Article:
And the brushes sounded so good, we tried it in the studio, and other than the brilliance of the song, and James' singing of course, I think those drum fills are one of the things that make that particular arrangement so clever.

Q: An enduring Beatles question: What's going on in "Norwegian Wood?"

A: The end of the song is arson. I keep getting people going, "No, no he's just going to light a fire in the fireplace or have a cigarette or smoke a joint" or all kinds of explanations. No. The idea is that he's (angry) and he's going to set fire to this woman's house.

"Norwegian Wood," Paul says, is a reference to paneling I put in my bedroom, but I can't remember putting up paneling. I did put some shelves up that were sort of white pine ... It's a John song mostly, anyway, but I think Paul contributed the wood factor and John probably contributed the arson.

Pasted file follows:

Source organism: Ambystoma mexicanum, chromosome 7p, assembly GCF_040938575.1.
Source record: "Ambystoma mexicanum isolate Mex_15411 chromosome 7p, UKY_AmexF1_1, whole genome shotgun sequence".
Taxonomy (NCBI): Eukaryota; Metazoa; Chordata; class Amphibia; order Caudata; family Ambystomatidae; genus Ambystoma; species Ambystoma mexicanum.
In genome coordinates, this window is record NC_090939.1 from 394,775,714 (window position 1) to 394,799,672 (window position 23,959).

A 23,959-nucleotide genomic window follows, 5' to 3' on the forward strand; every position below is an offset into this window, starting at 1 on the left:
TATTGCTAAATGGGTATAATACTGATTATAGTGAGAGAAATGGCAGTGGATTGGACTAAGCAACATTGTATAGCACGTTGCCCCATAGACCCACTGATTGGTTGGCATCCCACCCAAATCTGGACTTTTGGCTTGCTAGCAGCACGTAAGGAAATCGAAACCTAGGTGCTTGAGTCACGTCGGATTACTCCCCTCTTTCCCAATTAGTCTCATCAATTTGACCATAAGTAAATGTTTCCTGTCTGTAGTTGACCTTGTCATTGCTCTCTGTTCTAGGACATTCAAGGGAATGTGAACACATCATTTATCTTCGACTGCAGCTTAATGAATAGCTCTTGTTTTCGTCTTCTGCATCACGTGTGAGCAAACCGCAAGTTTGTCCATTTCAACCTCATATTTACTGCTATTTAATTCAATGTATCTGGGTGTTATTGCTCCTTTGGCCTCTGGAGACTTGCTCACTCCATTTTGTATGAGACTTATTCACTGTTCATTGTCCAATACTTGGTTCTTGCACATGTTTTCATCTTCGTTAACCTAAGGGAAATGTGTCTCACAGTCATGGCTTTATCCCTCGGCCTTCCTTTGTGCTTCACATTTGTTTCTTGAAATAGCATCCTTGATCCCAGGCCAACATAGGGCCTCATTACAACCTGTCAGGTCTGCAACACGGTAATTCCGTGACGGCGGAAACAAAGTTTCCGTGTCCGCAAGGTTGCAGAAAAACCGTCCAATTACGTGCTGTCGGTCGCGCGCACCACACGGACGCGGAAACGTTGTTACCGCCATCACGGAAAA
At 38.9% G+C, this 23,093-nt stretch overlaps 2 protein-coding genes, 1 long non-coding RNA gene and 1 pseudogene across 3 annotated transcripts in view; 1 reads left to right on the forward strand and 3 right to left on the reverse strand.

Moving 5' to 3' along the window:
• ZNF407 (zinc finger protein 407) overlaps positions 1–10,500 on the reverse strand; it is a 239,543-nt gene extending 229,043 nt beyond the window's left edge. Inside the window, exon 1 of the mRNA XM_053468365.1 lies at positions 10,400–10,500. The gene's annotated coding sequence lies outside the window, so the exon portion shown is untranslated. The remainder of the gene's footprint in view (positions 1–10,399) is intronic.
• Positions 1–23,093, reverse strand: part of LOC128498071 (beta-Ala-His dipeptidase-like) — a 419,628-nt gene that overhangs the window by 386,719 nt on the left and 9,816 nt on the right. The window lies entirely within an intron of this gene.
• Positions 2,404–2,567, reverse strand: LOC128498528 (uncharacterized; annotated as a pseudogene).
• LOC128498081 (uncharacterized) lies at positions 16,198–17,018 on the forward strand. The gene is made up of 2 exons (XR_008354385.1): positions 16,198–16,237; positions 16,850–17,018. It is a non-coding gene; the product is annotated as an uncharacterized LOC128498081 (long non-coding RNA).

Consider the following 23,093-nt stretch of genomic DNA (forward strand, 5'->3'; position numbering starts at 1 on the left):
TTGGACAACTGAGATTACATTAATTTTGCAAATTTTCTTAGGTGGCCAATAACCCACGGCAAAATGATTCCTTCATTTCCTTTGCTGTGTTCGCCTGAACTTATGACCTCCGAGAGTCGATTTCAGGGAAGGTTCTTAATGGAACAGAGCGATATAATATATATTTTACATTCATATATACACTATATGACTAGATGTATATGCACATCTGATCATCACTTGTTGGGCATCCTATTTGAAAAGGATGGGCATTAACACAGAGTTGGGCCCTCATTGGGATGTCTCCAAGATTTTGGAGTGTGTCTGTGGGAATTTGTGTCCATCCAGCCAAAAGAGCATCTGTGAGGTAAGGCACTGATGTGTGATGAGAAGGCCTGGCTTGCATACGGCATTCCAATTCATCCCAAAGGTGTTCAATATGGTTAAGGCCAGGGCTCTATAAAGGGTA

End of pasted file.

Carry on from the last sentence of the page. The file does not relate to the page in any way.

Q: What were their personalities really like?

A: The cliché Beatles descriptions, of course, like all cliches, are based in reality. Paul is the friendly, diplomatic one. George was the quiet one. John didn't brook disagreement. Ringo was the one everyone's kids and mothers loved and was the funniest.

... The Beatles, through some magical confluence of circumstances, like the perfect storm, formed a group with personalities that provide someone for everybody to be in love with, and everybody was.